Bank of Canada Governor Stephen Poloz gave a speech today focused on the things keeping him awake at night.

Before getting to his concerns, Poloz laid out his view on the current state of play, noting that 2018 is “looking positive”, with the export recovery to be “pulled along by rising foreign demand”. Referencing prior speeches, he judged that “we find ourselves quite close to home, and getting closer”.

The focus of the speech were the several key issues that concern the Governor: cyber threats, high home prices and household debt, and the tough job market for young people. He also commented on cryptocurrencies.

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The latter risks are probably of most interest. On house prices and household debt, the 40% figure came up twice: this is both the share of housing backed loans that have a home-equity line of credit (HELOC) component, and the share of those HELOC borrowers that are not regularly paying down their principal. Poloz sees this as a risk, particularly if these lines of credit are being used to further speculate in housing markets. He was very supportive of the updated B20 mortgage stress test, advising borrowers that may choose to skirt the regulation by choosing an institution that doesn’t impose the new test that ensuring you can handle rising rates is nevertheless a good idea.

Poloz noted that of the more than 350k full-time jobs created so far this year, only about 50k have gone to those aged 15-24. He also remarked that were the youth participation rate be brought back to pre-crisis levels, some 100k more young people would have jobs. This has the potential to create a long-term impact if these young people are not building the work experience that they otherwise would be. Encouragingly, the Governor noted that with the economy in a sweet spot right now, people are being more encouraged to enter or re-enter the workforce, as seen by rising wages and a tick-up in the participation rate among young people.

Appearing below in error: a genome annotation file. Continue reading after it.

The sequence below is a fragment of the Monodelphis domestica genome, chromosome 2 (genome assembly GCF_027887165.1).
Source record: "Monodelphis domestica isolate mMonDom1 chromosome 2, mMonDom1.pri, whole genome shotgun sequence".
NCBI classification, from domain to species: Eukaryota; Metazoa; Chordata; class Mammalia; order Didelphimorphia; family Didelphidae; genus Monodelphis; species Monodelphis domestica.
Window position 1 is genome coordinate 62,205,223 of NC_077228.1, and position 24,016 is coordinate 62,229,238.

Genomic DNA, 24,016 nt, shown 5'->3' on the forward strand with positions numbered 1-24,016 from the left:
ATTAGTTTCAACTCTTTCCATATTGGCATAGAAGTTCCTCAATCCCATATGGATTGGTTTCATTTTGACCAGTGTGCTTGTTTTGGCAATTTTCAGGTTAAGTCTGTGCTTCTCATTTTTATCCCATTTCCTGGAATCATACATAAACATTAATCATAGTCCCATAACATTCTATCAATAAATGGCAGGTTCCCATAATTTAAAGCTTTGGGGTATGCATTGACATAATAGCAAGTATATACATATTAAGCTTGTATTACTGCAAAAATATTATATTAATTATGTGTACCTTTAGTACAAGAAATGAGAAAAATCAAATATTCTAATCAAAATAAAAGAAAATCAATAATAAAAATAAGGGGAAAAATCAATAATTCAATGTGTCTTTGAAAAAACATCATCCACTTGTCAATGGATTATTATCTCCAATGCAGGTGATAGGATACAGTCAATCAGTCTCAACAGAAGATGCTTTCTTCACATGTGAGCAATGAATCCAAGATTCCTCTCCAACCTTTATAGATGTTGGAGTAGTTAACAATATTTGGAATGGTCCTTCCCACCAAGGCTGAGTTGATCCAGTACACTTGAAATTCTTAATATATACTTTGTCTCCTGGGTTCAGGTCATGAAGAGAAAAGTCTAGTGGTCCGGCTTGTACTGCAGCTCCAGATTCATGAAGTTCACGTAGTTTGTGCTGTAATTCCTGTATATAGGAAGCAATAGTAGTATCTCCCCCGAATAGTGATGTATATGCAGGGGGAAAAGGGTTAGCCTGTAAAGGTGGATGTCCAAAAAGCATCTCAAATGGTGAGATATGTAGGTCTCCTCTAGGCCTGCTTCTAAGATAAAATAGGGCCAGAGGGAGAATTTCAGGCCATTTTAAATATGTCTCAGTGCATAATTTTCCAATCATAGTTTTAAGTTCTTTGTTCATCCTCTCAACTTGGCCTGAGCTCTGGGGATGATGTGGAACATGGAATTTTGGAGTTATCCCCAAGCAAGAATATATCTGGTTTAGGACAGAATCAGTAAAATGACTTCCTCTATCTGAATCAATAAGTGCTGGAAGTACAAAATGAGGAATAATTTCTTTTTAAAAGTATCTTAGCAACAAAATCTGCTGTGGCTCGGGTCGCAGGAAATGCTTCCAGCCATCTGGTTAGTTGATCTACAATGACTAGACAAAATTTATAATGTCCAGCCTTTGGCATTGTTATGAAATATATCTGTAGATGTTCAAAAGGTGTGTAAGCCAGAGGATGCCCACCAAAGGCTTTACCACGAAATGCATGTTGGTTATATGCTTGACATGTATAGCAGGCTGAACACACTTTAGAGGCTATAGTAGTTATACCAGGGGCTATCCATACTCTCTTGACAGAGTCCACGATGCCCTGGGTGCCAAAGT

The Governor also took a moment to comment on cryptocurrencies, calling the term itself a misnomer as instruments like Bitcoin, in his view, are neither a store of value or act as a medium of exchange. Noting that he was not giving investment advice, he characterized the market as buying risk – calling it more like gambling than investing.

Key Implications

For Governor Poloz, what keeps him up at night isn’t wondering whether Quentin Tarantino will actually make a Star Trek movie (though it might be), but ongoing issues in the Canadian economy. Specifically, it is cyber threats, housing markets and household debt, and the state of youth employment that generate restless nights for the Governor. However, in each case, Poloz made the point that progress is being made.

Indeed, despite the speech ostensibly being about the Governor’s worries, it carried a somewhat hawkish bent. The three key areas of concern are seen as being addressed, at least on an ongoing basis. On top of this, while we were reminded that monetary policy is an exercise in risk management, ultimately Poloz sees the economy as being ‘quite close to home’ and has maintained a positive characterization of 2018 – something that suggests that we may be closer to the next hike than markets have been expecting of late.

Ultimately, while the decision may come down to the wire, today’s speech confirms our view that the next hike will likely come sooner rather than later. As discussed in our latest Quarterly Economic Outlook, the Canadian economy is expected to run at an above-potential pace for a while longer. As such, although caution remains the watchword, we expect the incoming data to guide Poloz towards another rate hike in early-2018.

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